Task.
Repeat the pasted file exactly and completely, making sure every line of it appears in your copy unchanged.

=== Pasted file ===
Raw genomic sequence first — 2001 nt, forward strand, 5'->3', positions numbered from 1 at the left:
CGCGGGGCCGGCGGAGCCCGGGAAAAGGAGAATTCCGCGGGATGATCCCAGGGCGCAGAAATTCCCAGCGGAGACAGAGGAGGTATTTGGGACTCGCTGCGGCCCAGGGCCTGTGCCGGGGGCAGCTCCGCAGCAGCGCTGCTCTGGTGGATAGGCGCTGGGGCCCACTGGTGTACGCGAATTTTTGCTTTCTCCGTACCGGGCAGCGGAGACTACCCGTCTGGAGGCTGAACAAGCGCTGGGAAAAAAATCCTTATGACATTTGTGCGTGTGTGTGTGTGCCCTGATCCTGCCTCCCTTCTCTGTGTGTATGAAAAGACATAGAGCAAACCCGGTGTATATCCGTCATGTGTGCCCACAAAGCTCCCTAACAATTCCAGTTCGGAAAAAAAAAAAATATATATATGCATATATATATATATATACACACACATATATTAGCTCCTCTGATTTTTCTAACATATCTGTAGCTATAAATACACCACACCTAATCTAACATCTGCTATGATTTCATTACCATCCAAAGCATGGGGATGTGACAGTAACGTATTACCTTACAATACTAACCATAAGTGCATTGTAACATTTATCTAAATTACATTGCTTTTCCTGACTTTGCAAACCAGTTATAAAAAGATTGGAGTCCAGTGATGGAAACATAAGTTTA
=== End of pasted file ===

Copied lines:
Raw genomic sequence first — 2001 nt, forward strand, 5'->3', positions numbered from 1 at the left:
CGCGGGGCCGGCGGAGCCCGGGAAAAGGAGAATTCCGCGGGATGATCCCAGGGCGCAGAAATTCCCAGCGGAGACAGAGGAGGTATTTGGGACTCGCTGCGGCCCAGGGCCTGTGCCGGGGGCAGCTCCGCAGCAGCGCTGCTCTGGTGGATAGGCGCTGGGGCCCACTGGTGTACGCGAATTTTTGCTTTCTCCGTACCGGGCAGCGGAGACTACCCGTCTGGAGGCTGAACAAGCGCTGGGAAAAAAATCCTTATGACATTTGTGCGTGTGTGTGTGTGCCCTGATCCTGCCTCCCTTCTCTGTGTGTATGAAAAGACATAGAGCAAACCCGGTGTATATCCGTCATGTGTGCCCACAAAGCTCCCTAACAATTCCAGTTCGGAAAAAAAAAAAATATATATATGCATATATATATATATATACACACACATATATTAGCTCCTCTGATTTTTCTAACATATCTGTAGCTATAAATACACCACACCTAATCTAACATCTGCTATGATTTCATTACCATCCAAAGCATGGGGATGTGACAGTAACGTATTACCTTACAATACTAACCATAAGTGCATTGTAACATTTATCTAAATTACATTGCTTTTCCTGACTTTGCAAACCAGTTATAAAAAGATTGGAGTCCAGTGATGGAAACATAAGTTTA